While architects have often noted that landscape architecture has lagged the modernist building movement since the late 1930s, these days, there’s consensus that your garden should, if not match, at least coordinate with your home.
An English country garden may work just as well with a Cape Cod style home as it does with a thatched Tudor cottage. However, it really doesn’t suit a Frank Lloyd Wright-inspired angular home with clean lines and lots of glass.
Try to match your garden’s style to your home when it comes to size, color, and style for a clean, comforting appearance.
If you’ve got a tiny little porch, don’t flank your home’s entryway with massive flower pot sentinels. That will only emphasize how small your porch is. Similarly, if your front yard is the size of a pocket handkerchief, perhaps bursts of color from small petaled trailing plants like lobelia are a better idea than a hibiscus bush. Save the big, showy flowers for those you can train to grow on a trellis against the house, like a clematis.
If, on the other hand, you’ve got a huge front yard, you may want to create interest by designing winding pathways that delineate different kinds of gardens: flower from herb, annual from perennial, rose garden from mixed flowers, Zen garden from rock garden. Also, you’ll want to scale up the size of your plants as well. If you’re working with a big space, you can invest in plants like hostas and hydrangeas, which will grow and grow and grow until you cut them back.
Try to scale the size of your plantings to the size of your home. If tiny and perfect works for your house, it’ll work for your garden too. Make sure, if you have a small home on a small lot, that you keep both evergreen and deciduous trees trimmed. Letting them get too tall isn’t just an aesthetic faux pas, it can be dangerous, given the severity of many storm events.
Repeating your home’s paint colors in your garden’s foliage or flowers is one way to link interior and exterior. Think of the house color as the flower painting’s backdrop. You can echo your home’s color scheme, or you can choose contrasting colors to make your garden pop.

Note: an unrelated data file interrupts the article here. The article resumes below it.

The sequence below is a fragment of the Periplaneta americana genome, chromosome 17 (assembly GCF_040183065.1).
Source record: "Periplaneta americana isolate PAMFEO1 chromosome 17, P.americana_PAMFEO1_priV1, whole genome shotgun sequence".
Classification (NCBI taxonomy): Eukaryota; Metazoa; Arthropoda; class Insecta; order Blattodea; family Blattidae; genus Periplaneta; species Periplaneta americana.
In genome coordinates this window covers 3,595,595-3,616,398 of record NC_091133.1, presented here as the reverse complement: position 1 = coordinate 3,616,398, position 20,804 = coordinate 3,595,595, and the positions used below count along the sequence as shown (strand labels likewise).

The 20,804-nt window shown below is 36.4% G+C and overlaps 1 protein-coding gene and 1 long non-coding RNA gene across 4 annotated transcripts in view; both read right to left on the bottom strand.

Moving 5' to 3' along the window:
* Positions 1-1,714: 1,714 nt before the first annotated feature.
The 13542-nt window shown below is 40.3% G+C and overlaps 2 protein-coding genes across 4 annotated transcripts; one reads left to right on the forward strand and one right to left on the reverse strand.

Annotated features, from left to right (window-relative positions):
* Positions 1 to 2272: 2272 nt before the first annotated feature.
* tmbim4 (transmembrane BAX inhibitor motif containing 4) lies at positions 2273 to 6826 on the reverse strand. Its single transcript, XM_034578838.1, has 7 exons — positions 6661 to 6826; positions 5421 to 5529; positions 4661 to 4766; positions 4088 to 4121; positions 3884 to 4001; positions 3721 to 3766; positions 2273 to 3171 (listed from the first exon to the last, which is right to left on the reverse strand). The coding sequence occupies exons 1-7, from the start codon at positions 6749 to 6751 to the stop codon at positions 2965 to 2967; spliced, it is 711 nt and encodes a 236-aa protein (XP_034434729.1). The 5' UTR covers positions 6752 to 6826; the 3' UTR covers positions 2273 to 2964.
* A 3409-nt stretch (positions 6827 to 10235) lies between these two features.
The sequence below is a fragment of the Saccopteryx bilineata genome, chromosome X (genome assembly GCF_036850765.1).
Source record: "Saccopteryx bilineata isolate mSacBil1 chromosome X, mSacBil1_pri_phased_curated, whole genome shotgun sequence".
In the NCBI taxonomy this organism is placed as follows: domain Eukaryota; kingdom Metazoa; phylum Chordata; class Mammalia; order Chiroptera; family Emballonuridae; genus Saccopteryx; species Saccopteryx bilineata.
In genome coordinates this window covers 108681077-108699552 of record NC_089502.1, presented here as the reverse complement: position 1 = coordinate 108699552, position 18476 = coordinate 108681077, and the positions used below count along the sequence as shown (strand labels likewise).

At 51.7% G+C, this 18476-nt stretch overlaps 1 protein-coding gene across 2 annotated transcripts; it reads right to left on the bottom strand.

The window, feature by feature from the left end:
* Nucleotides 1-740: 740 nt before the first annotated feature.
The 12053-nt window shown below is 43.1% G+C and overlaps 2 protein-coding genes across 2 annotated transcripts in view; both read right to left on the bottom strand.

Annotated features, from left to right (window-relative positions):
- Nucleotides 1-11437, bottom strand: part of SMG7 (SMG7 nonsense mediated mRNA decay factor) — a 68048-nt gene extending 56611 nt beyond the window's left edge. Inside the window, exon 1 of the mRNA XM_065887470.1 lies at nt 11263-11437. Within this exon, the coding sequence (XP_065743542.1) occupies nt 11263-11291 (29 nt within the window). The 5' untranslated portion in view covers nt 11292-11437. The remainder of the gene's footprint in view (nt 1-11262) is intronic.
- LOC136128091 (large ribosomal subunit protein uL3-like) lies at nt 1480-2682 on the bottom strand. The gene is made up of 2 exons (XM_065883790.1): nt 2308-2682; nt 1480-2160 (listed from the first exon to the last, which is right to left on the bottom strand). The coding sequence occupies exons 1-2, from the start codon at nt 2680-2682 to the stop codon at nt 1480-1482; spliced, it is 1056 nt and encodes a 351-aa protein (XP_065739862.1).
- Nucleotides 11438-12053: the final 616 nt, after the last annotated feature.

The easiest house colors to integrate with foliage are, of course, greens and browns. But you can use your garden flowers to both amplify and contrast with your home’s exterior wall color.
White has a commanding presence in a garden, and some landscape gardeners think it should be used with care, to create a focal point or unite a space. Trim and roof colors should be repeated throughout a garden, with white or off-white plantings as accents or unifying elements with any house that has white or cream in its paint scheme.
The warm texture of a red brick house with gingerbread trim and deep overhangs calls for one kind of garden and a specific range of plants, while the neutral concrete and glass angles of a modern, custom-built home would look silly adorned with petunias.
If you’ve bought a heritage home, honor its stature with traditional and vintage garden designs. Make use of arbors and hanging baskets on the porch. Flank a colonial style home’s front door with large planters bursting with trailing flowers. Create a rose or hydrangea or French herb garden. Build a latticework gazebo.
Landscape architects suggest using foliage as building blocks with modern design, and some of the best examples of this are of rectangular planters filled with wild and spikey decorative grasses. The abundance, movement, and deep true colors of the grasses provide contrast to the neutral color scheme. They also supply texture, movement, and a wildness that works well with a very precise and sometimes coldly confrontational architectural style.
Modern architecture lends itself very well to xeriscaping, and once a xeriscape lawn has been designed and planted, it matches the spirit of modern architecture: clean lines, low maintenance, and a lack of ornamentation. Vertical gardens and green walls work very well with modern architecture too, providing a shot of color and free form design, adding a bit of warmth and interest to hard edges. Planning, planting, nurturing, and appreciating your garden should be a voyage of exploration and discovery, something you perfect over the course of years. Don’t be afraid to try new colors, plants, and accessories to see what works and what doesn’t. Most importantly, don’t forget that gardening can be a year-long passion. After all, the important work gets done in winter: planning, poring over seed catalogs, and researching patio stones, water treatments, wind chimes, and lawn furniture.
Article courtesy of Better Homes and Gardens Real Estate